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Title: Making space for reconciliation in Canada's planning system
Author: Galbraith, Lindsay
ISNI:       0000 0004 5346 3252
Awarding Body: University of Cambridge
Current Institution: University of Cambridge
Date of Award: 2014
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Early in 2012, the Minister of Natural Resources Joe Oliver released an open letter to Canadians where he identified 'an urgent matter of Canada's national interest': 'radical groups' were 'threaten[ing] to hijack [Canada's] regulatory system' for major projects and argued they should 'be accomplished in a quicker and more streamlined fashion'. This came on the eve of the first day of oral hearings for the public review into the controversial Enbridge Northern Gateway pipeline and tanker project that would allow for oil sands from Alberta to access outside markets other than the United States. A few months later, Canada's environmental decision-making process was dramatically reformed, resulting in a significant outcry across the country over the likely effects on environmental oversight and Aboriginal rights. In Haida Gwaii, a series of islands off of the north coast of British Columbia (BC) around which the proposed tanker traffic would navigate, a process of reconciliation is in its early stages. The forestry sector is now subject to a collaborative provincial and Haida (First) Nation planning and decision process and a Haida-owned company is the biggest tenure holder and forestry sector employer. However, the Government of Canada has refused to participate in this reconciliation process in any meaningful way. It has, instead, encountered the Haida Nation through the court-like environmental review process for the proposed Enbridge project, the very same process that has been used to justify the dramatic environmental planning reforms. This research constructs a framework for tracing the spatial and institutional dynamics of the reconciliation process in planning. A significant amount of the Crown's approach to reconciliation relies upon the consultation that takes place within and alongside planning and regulatory decision making for natural resource developments. While the process does not, in itself, lead to any meaningful engagement over reconciliation, a central research question is: What opportunities might exist for reconciliation to take place in planning? And, how do these opportunities change? Contributing to the Indigenous planning literature, this dissertation examines some of the discursive and institutional factors that led to (a) the collaborative planning taking place on Haida Gwaii today and (b) the 2012 federal planning reforms. For each case, the opportunities available in planning for modifying the dominant view of reconciliation are considered. The dissertation begins with an overview of the very initial discussions on reconciliation between the Haida Nation and the Province of BC. It is argued that this move was facilitated by the Haida Nation shifting their concerns to various venues that were more or less receptive to their interests: the courts, a road blockade, collaborative planning, and bargaining. On the other hand, Canada has attempted to regain control by actively modifying the venues available to the Haida Nation in ways that excluded them or moved them to a venue that was less receptive to their concerns. It is reasoned that while planning spaces operate in ways that tend to be colonial, certain conditions and mechanisms are available in these systems that can be used to open up (perceived) opportunities for changing the way reconciliation is implemented across this system. These spaces reveal information about Indigenous-state power relations that are usually not observable until a conflict arises, at which point analysts may observe how actors respond to these perceived opportunities. Evidence is collected from numerous sources. Interviews with key informants, observation, and policy document review composed the bulk of the data collection for both cases. Four days of oral hearings in Haida Gwaii were observed in 2012, offering a window into the encounter between the Haida and Canada just as a streamlined environmental review process was being developed and implemented. In contrasting the two cases, this research finds that planning is used both to control development and as an opportunity to engage with the Crown over the long-standing dispute about overlapping title to and, thus, jurisdiction over Haida Gwaii. The process by which one use prevails over another is the central research problem; indeed, there remains an important disconnect between Indigenous political actors and the Crown (and, in some examples, industry) on how environmental planning institutions ought to be used. This tension is present within a planning venue and across the planning system, opening up potential opportunities, such as those used by the Haida Nation to regain control over Haida Gwaii, or closing down these opportunities. For these reasons, planning is one of the most useful arenas for influencing and for understanding the politics of reconciliation in Canada.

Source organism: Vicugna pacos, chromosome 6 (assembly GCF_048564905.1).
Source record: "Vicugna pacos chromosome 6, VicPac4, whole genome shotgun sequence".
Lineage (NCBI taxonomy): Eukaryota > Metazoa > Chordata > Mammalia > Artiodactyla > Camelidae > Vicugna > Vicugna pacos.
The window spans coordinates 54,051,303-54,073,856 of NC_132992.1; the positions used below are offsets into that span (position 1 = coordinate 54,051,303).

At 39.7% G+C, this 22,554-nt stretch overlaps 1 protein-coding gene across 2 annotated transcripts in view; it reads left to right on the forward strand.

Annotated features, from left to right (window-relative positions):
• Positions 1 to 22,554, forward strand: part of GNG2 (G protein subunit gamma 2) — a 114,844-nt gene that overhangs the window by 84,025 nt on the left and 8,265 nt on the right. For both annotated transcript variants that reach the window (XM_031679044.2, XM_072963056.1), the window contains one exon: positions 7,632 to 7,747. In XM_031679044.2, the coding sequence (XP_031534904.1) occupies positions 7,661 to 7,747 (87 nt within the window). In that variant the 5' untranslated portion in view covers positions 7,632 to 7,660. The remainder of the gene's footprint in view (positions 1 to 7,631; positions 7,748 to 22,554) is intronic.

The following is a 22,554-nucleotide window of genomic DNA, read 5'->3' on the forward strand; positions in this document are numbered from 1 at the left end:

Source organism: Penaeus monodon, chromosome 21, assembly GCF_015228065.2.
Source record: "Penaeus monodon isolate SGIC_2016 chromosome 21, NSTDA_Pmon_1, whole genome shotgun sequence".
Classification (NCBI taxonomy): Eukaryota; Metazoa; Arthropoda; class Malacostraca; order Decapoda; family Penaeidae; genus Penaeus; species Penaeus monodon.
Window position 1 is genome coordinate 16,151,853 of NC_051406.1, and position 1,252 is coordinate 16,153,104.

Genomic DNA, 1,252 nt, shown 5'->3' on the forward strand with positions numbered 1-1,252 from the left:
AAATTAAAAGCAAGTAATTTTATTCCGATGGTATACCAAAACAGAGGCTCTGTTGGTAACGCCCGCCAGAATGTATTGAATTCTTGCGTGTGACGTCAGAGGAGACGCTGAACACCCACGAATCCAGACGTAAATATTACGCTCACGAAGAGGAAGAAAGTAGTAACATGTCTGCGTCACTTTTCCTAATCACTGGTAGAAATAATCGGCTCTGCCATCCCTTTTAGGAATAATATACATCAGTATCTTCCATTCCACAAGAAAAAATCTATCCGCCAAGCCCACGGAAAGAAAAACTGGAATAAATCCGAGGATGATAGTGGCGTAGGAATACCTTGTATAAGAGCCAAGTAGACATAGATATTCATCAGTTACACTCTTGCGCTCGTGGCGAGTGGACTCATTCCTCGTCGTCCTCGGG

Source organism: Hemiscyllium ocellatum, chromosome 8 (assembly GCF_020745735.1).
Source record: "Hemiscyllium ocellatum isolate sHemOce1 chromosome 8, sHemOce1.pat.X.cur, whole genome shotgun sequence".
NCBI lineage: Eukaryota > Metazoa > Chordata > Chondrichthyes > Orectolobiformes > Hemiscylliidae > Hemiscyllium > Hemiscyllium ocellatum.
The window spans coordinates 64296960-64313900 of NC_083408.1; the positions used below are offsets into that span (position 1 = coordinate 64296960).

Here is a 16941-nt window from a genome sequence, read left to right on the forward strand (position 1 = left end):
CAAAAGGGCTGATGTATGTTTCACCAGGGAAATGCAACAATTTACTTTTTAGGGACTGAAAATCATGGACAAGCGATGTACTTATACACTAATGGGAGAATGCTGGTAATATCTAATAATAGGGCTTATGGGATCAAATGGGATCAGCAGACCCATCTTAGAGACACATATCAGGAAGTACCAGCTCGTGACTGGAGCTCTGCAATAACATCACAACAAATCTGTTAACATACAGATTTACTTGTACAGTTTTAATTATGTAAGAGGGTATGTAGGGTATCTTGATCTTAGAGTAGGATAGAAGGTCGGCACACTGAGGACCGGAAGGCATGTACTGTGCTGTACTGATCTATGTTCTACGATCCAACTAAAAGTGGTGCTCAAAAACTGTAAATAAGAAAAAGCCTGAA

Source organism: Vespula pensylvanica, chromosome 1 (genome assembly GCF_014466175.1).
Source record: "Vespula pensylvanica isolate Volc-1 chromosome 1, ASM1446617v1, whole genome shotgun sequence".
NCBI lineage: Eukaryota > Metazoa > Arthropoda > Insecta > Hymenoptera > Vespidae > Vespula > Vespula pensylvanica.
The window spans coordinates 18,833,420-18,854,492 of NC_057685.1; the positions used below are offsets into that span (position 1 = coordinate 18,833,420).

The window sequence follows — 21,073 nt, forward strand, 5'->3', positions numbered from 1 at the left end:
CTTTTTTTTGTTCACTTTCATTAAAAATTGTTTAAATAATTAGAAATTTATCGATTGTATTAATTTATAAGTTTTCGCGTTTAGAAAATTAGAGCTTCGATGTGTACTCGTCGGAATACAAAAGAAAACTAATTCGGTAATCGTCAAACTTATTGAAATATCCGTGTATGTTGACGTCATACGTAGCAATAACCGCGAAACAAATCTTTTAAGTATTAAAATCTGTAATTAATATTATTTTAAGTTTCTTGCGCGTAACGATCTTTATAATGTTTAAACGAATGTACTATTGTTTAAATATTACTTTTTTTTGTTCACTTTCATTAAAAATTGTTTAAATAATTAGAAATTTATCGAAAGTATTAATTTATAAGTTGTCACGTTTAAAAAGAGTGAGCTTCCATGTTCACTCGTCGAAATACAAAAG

Supervisor: Not available Sponsor: Not available
Qualification Name: Thesis (Ph.D.) Qualification Level: Doctoral
Keywords: Indigenous rights ; Environmental impact assessment ; British Columbia ; Enbridge ; Planning reform